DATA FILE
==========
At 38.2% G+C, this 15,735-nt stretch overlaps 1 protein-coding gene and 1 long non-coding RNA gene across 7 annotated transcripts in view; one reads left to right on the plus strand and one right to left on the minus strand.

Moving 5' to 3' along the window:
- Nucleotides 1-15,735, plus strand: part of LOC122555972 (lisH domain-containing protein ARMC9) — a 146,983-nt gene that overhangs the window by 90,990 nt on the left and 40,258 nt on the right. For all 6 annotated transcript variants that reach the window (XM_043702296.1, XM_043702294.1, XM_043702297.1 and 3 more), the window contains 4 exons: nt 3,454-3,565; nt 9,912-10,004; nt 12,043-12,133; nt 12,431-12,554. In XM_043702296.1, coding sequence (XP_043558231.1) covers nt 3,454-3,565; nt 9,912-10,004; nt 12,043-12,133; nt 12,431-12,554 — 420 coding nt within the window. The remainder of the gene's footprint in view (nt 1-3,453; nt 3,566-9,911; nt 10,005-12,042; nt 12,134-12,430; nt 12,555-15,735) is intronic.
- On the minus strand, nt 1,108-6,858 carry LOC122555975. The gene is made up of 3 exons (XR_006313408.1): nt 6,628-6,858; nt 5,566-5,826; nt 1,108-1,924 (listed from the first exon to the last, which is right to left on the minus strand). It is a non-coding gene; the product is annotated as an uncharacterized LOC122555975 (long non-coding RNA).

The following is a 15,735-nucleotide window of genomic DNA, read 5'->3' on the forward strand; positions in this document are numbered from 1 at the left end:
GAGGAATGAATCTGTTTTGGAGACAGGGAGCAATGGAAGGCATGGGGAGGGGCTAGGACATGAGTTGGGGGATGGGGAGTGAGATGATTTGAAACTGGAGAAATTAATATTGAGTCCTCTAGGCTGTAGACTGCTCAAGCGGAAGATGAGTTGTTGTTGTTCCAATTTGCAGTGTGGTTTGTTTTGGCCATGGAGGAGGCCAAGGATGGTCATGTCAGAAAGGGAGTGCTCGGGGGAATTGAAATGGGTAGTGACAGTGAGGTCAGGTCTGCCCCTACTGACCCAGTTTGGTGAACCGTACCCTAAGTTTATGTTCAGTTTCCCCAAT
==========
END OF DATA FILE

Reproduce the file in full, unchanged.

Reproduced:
At 38.2% G+C, this 15,735-nt stretch overlaps 1 protein-coding gene and 1 long non-coding RNA gene across 7 annotated transcripts in view; one reads left to right on the plus strand and one right to left on the minus strand.

Moving 5' to 3' along the window:
- Nucleotides 1-15,735, plus strand: part of LOC122555972 (lisH domain-containing protein ARMC9) — a 146,983-nt gene that overhangs the window by 90,990 nt on the left and 40,258 nt on the right. For all 6 annotated transcript variants that reach the window (XM_043702296.1, XM_043702294.1, XM_043702297.1 and 3 more), the window contains 4 exons: nt 3,454-3,565; nt 9,912-10,004; nt 12,043-12,133; nt 12,431-12,554. In XM_043702296.1, coding sequence (XP_043558231.1) covers nt 3,454-3,565; nt 9,912-10,004; nt 12,043-12,133; nt 12,431-12,554 — 420 coding nt within the window. The remainder of the gene's footprint in view (nt 1-3,453; nt 3,566-9,911; nt 10,005-12,042; nt 12,134-12,430; nt 12,555-15,735) is intronic.
- On the minus strand, nt 1,108-6,858 carry LOC122555975. The gene is made up of 3 exons (XR_006313408.1): nt 6,628-6,858; nt 5,566-5,826; nt 1,108-1,924 (listed from the first exon to the last, which is right to left on the minus strand). It is a non-coding gene; the product is annotated as an uncharacterized LOC122555975 (long non-coding RNA).

The following is a 15,735-nucleotide window of genomic DNA, read 5'->3' on the forward strand; positions in this document are numbered from 1 at the left end:
GAGGAATGAATCTGTTTTGGAGACAGGGAGCAATGGAAGGCATGGGGAGGGGCTAGGACATGAGTTGGGGGATGGGGAGTGAGATGATTTGAAACTGGAGAAATTAATATTGAGTCCTCTAGGCTGTAGACTGCTCAAGCGGAAGATGAGTTGTTGTTGTTCCAATTTGCAGTGTGGTTTGTTTTGGCCATGGAGGAGGCCAAGGATGGTCATGTCAGAAAGGGAGTGCTCGGGGGAATTGAAATGGGTAGTGACAGTGAGGTCAGGTCTGCCCCTACTGACCCAGTTTGGTGAACCGTACCCTAAGTTTATGTTCAGTTTCCCCAAT